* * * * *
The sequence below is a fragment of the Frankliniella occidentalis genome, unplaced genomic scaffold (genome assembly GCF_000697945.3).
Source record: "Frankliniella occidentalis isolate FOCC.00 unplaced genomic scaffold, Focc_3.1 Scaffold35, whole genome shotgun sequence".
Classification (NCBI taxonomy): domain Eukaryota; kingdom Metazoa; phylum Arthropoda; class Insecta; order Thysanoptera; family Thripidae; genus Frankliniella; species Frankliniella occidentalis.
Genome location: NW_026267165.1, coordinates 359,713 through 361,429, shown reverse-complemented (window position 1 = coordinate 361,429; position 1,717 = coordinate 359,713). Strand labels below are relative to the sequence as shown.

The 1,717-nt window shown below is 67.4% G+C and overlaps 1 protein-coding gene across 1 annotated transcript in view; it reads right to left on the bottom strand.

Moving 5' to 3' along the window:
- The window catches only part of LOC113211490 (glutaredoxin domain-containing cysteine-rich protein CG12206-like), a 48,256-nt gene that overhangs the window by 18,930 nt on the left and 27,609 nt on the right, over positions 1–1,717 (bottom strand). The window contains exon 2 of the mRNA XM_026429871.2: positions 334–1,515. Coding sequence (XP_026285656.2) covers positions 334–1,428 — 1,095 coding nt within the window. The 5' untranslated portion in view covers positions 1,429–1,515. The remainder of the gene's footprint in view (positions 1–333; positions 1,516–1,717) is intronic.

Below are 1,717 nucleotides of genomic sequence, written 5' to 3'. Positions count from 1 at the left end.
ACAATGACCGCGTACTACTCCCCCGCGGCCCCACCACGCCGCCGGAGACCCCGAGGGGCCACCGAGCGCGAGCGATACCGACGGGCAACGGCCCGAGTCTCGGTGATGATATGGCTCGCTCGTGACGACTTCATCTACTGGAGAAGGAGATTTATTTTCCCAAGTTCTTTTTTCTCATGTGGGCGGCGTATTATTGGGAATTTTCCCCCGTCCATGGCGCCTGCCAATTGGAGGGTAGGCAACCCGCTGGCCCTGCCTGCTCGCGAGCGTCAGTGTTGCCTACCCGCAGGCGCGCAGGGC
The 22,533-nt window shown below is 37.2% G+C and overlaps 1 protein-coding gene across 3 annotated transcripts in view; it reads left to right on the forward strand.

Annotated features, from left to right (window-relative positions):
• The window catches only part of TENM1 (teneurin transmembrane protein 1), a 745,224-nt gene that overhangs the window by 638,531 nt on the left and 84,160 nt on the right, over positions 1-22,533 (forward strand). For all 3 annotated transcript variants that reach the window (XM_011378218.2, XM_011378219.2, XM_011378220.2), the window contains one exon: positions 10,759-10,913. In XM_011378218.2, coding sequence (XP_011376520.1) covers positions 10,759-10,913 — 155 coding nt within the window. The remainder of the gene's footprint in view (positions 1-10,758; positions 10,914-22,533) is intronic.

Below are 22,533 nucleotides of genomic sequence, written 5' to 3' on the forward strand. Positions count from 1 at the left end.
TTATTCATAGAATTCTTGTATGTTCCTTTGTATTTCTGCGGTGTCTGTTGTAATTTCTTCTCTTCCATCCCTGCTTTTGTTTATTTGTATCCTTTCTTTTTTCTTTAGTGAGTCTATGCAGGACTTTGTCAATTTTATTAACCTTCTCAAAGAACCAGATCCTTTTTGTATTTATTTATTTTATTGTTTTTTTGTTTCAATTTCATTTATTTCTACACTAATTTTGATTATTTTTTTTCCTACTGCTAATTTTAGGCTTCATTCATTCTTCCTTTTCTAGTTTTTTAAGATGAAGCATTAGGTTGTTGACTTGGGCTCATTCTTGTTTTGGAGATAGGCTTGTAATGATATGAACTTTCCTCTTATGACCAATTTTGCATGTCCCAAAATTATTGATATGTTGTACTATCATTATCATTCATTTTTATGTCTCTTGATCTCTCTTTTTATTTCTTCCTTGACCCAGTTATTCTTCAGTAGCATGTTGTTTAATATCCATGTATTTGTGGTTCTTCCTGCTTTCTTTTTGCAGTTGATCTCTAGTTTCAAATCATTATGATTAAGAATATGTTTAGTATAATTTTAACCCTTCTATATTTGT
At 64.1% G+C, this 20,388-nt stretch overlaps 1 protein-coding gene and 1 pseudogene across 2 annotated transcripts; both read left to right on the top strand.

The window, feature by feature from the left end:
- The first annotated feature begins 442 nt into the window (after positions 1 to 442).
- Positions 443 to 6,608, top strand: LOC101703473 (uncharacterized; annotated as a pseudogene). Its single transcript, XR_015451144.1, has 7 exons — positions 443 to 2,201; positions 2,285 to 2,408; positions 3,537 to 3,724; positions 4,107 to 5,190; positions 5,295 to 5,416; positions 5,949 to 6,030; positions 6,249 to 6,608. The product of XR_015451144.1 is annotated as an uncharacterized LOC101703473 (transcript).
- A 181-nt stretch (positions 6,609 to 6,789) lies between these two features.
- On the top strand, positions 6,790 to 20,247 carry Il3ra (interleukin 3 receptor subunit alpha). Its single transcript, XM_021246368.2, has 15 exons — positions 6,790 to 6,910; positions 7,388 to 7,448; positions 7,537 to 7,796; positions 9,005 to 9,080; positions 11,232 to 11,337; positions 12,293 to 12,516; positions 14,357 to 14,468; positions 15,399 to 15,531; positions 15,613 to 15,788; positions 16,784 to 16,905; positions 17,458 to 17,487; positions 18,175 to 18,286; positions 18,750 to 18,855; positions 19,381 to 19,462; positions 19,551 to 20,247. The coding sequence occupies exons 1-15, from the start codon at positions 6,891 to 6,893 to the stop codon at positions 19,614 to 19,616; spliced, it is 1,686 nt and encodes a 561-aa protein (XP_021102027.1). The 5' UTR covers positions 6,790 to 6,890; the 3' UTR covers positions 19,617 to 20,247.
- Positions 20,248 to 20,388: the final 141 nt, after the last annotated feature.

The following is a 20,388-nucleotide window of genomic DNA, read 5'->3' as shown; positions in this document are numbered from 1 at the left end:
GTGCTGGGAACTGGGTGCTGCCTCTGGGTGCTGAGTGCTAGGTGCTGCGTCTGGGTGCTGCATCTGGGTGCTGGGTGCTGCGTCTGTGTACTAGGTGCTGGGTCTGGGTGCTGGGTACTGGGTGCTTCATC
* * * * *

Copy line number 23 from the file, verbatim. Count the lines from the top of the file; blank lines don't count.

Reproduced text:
GTGCTGGGAACTGGGTGCTGCCTCTGGGTGCTGAGTGCTAGGTGCTGCGTCTGGGTGCTGCATCTGGGTGCTGGGTGCTGCGTCTGTGTACTAGGTGCTGGGTCTGGGTGCTGGGTACTGGGTGCTTCATC